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Group 37

Science: Solar System Lesson Plan

Making A Solar System Model


Grade Level: 5th Grade
DESCRIPTION OF LEARNERS, & LEARNING ENVIRONMENT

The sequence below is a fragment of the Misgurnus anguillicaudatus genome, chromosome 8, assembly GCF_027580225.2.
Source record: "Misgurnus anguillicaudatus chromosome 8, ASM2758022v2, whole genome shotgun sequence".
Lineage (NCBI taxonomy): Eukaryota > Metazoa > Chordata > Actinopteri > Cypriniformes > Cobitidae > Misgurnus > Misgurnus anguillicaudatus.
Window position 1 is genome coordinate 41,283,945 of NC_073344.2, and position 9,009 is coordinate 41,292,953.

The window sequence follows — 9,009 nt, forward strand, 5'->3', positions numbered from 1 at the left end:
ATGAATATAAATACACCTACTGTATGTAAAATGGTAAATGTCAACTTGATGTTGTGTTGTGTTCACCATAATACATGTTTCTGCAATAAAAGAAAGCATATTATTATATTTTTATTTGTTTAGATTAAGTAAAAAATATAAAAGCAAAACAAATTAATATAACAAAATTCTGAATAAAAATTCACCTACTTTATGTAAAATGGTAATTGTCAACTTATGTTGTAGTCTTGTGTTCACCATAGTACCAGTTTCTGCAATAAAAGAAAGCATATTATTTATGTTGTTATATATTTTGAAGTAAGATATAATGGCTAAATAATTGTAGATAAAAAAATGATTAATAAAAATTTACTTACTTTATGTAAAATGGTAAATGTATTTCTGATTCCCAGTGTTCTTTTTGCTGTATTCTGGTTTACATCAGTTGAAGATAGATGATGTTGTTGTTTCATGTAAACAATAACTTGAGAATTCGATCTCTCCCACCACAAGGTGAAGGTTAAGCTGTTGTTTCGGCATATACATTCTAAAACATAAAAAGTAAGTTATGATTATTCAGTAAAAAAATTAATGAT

Students are involved in an after school organization called, College Mentors For Kids (CMFK) that pairs college kids with at-risk children (4th-10th grade) to use to help mentor and teach a group of students in relevant subject areas within the STEM (Science, Technology, Engineering and Math) disciplines. There will be between 15-20 students in each age group. Each student has a buddy (the college mentor) who will be with them for the STEM afternoon. The students will travel to campus to participate in this program. Learning will take place in a large classroom with several round tables that have been reserved for the STEM afternoon. The classroom is equipped with small whiteboards (dry erase boards) that are available for use as well as wireless Internet. There is one instructor station with a projector in the room. The lesson content has to do with learning and identifying the different parts of our solar system and being able to apply this knowledge to create a solar system mobile. The intended learning goal for this lesson is for students to become familiar with the different planets and objects that are parts of our solar system. Students will be shown a PowerPoint Presentation of the different planets/the sun that are apart of our solar system. In addition, students will be given the necessary materials to construct a mobile. Without notes, students can identify (list) all nine planets in the solar system in the correct order of relationship to the sun (starting with the closest to the sun and moving out). SCI. 5.2 2010-Earth Science SCI. 5.2.1 2010 Recognize that our earth is part of the solar system in which the sun, an average star, is the central and largest body. Observe that our solar system includes the sun, moon, seven other planets and their moons, and many other smaller object like asteroids and comets. SCI.5.2.2 2010 Observe and use pictures to record how the sun appears to move across the sky in the same general way every day but rises and sets in different places as the seasons change.